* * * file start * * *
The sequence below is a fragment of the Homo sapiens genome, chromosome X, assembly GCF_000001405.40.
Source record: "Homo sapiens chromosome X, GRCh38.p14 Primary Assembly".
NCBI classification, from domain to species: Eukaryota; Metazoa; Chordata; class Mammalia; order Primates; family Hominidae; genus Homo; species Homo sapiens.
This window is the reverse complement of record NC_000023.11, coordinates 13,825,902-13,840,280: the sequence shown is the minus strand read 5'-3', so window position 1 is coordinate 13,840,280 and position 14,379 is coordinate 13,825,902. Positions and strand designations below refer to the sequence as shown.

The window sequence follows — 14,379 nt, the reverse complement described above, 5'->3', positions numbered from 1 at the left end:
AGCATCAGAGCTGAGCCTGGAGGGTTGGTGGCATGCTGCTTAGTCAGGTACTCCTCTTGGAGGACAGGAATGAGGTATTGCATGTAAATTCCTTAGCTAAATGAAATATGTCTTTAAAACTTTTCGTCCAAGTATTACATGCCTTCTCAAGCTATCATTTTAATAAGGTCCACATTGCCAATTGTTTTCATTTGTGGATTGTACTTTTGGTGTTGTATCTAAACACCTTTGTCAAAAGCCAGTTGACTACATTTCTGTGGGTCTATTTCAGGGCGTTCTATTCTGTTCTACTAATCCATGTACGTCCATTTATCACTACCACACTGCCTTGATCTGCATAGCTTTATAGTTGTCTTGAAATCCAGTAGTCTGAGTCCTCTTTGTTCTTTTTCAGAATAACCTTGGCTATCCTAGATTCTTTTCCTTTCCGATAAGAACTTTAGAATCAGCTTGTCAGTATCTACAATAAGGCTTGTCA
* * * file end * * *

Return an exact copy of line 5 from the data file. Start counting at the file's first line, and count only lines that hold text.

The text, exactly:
The window sequence follows — 14,379 nt, the reverse complement described above, 5'->3', positions numbered from 1 at the left end: